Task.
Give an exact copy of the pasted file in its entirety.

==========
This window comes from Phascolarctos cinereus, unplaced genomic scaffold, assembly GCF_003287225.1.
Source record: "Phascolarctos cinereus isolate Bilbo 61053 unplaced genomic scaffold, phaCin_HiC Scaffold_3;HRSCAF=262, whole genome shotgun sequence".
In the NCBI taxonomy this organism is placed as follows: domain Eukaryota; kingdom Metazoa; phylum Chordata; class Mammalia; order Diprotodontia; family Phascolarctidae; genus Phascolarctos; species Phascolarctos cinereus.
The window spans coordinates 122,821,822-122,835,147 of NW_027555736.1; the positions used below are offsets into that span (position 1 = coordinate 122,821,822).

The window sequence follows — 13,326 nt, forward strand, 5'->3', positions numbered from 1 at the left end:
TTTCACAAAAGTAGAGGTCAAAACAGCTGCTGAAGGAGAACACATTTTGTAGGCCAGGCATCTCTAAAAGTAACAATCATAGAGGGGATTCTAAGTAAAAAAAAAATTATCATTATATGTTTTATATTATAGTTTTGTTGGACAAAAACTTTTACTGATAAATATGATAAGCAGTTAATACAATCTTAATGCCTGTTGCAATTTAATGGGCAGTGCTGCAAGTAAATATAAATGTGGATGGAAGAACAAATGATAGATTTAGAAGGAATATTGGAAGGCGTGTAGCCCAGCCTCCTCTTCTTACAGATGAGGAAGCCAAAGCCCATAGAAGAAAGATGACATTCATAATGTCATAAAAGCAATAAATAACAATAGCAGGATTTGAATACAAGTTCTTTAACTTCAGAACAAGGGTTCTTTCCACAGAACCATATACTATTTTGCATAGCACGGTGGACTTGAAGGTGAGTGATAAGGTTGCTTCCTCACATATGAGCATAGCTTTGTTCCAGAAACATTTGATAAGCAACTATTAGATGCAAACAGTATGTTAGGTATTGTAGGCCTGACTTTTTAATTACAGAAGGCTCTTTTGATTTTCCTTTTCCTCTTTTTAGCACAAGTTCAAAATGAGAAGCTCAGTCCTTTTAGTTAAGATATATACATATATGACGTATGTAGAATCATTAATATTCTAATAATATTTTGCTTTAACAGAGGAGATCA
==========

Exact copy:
This window comes from Phascolarctos cinereus, unplaced genomic scaffold, assembly GCF_003287225.1.
Source record: "Phascolarctos cinereus isolate Bilbo 61053 unplaced genomic scaffold, phaCin_HiC Scaffold_3;HRSCAF=262, whole genome shotgun sequence".
In the NCBI taxonomy this organism is placed as follows: domain Eukaryota; kingdom Metazoa; phylum Chordata; class Mammalia; order Diprotodontia; family Phascolarctidae; genus Phascolarctos; species Phascolarctos cinereus.
The window spans coordinates 122,821,822-122,835,147 of NW_027555736.1; the positions used below are offsets into that span (position 1 = coordinate 122,821,822).

The window sequence follows — 13,326 nt, forward strand, 5'->3', positions numbered from 1 at the left end:
TTTCACAAAAGTAGAGGTCAAAACAGCTGCTGAAGGAGAACACATTTTGTAGGCCAGGCATCTCTAAAAGTAACAATCATAGAGGGGATTCTAAGTAAAAAAAAAATTATCATTATATGTTTTATATTATAGTTTTGTTGGACAAAAACTTTTACTGATAAATATGATAAGCAGTTAATACAATCTTAATGCCTGTTGCAATTTAATGGGCAGTGCTGCAAGTAAATATAAATGTGGATGGAAGAACAAATGATAGATTTAGAAGGAATATTGGAAGGCGTGTAGCCCAGCCTCCTCTTCTTACAGATGAGGAAGCCAAAGCCCATAGAAGAAAGATGACATTCATAATGTCATAAAAGCAATAAATAACAATAGCAGGATTTGAATACAAGTTCTTTAACTTCAGAACAAGGGTTCTTTCCACAGAACCATATACTATTTTGCATAGCACGGTGGACTTGAAGGTGAGTGATAAGGTTGCTTCCTCACATATGAGCATAGCTTTGTTCCAGAAACATTTGATAAGCAACTATTAGATGCAAACAGTATGTTAGGTATTGTAGGCCTGACTTTTTAATTACAGAAGGCTCTTTTGATTTTCCTTTTCCTCTTTTTAGCACAAGTTCAAAATGAGAAGCTCAGTCCTTTTAGTTAAGATATATACATATATGACGTATGTAGAATCATTAATATTCTAATAATATTTTGCTTTAACAGAGGAGATCA